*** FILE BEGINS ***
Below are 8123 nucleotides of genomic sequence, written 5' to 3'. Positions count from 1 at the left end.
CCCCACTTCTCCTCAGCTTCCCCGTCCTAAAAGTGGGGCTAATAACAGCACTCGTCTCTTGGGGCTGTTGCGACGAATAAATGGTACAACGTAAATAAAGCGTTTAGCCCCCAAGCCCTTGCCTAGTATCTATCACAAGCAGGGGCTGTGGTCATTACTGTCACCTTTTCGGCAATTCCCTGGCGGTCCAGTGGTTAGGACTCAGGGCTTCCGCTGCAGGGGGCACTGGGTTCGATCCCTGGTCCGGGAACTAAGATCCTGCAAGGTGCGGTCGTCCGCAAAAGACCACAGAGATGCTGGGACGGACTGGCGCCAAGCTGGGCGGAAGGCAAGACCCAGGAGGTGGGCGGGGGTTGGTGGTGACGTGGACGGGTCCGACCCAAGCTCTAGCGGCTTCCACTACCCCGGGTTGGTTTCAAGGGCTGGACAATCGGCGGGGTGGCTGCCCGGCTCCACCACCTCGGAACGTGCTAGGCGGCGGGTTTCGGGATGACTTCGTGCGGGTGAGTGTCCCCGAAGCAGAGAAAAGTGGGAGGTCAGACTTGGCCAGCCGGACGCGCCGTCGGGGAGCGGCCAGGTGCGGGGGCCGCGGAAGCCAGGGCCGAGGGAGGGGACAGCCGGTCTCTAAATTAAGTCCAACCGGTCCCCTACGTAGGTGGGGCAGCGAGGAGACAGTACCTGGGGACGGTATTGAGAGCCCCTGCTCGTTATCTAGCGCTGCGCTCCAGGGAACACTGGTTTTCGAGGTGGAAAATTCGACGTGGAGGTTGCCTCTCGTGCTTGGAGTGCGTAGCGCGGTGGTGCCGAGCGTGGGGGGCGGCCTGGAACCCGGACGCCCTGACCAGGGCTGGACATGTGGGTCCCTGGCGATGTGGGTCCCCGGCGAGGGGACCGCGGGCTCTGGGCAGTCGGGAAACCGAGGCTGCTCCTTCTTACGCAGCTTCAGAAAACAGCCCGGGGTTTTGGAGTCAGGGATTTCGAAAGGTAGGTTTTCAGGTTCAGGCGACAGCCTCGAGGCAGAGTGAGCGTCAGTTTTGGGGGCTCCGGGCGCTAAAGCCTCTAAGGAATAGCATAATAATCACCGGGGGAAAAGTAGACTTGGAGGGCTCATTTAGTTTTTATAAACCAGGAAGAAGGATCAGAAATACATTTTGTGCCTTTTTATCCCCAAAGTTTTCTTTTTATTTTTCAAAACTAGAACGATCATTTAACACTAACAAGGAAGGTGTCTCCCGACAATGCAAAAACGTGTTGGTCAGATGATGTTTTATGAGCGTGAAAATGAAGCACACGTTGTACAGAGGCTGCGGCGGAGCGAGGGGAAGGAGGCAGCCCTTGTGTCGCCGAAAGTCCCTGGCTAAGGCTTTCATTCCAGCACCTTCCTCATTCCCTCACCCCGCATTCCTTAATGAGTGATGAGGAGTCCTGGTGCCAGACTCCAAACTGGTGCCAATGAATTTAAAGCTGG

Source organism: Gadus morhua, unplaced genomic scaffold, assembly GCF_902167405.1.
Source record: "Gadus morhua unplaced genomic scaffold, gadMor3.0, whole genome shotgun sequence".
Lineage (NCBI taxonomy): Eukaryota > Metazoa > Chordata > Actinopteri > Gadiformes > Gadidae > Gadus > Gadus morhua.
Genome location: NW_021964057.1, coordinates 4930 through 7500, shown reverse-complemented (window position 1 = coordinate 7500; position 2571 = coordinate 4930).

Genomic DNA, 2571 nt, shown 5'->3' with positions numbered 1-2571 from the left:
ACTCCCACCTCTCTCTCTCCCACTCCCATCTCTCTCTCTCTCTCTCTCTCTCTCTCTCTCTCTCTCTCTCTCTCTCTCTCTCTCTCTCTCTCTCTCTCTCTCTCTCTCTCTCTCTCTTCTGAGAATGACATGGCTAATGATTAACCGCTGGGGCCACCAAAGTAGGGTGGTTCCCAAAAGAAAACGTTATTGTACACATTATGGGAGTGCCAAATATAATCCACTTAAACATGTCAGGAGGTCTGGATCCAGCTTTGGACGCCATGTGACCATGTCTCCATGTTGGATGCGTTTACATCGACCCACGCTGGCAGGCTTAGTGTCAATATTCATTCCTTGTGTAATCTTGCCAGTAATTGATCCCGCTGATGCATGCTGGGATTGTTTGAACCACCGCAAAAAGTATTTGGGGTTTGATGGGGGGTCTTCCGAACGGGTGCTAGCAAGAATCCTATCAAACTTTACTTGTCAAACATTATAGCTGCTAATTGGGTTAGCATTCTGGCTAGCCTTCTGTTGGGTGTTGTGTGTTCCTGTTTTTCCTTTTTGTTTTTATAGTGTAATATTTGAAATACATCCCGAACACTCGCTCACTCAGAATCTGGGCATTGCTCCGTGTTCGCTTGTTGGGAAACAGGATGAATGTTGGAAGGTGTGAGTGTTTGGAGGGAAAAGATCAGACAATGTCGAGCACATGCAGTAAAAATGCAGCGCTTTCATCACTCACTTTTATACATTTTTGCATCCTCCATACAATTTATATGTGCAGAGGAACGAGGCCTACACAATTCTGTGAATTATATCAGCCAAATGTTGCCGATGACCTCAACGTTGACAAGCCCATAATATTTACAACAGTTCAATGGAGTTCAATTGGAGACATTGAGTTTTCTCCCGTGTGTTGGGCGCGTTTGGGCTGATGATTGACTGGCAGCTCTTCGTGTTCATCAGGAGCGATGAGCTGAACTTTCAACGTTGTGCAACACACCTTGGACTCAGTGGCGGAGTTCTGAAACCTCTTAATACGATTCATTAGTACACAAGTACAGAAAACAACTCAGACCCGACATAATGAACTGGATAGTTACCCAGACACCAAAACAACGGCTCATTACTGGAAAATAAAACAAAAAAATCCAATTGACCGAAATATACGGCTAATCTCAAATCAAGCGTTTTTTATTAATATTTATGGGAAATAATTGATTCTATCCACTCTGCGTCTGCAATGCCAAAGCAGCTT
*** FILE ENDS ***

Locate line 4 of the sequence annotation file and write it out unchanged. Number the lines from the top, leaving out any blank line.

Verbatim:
Source record: "Gadus morhua unplaced genomic scaffold, gadMor3.0, whole genome shotgun sequence".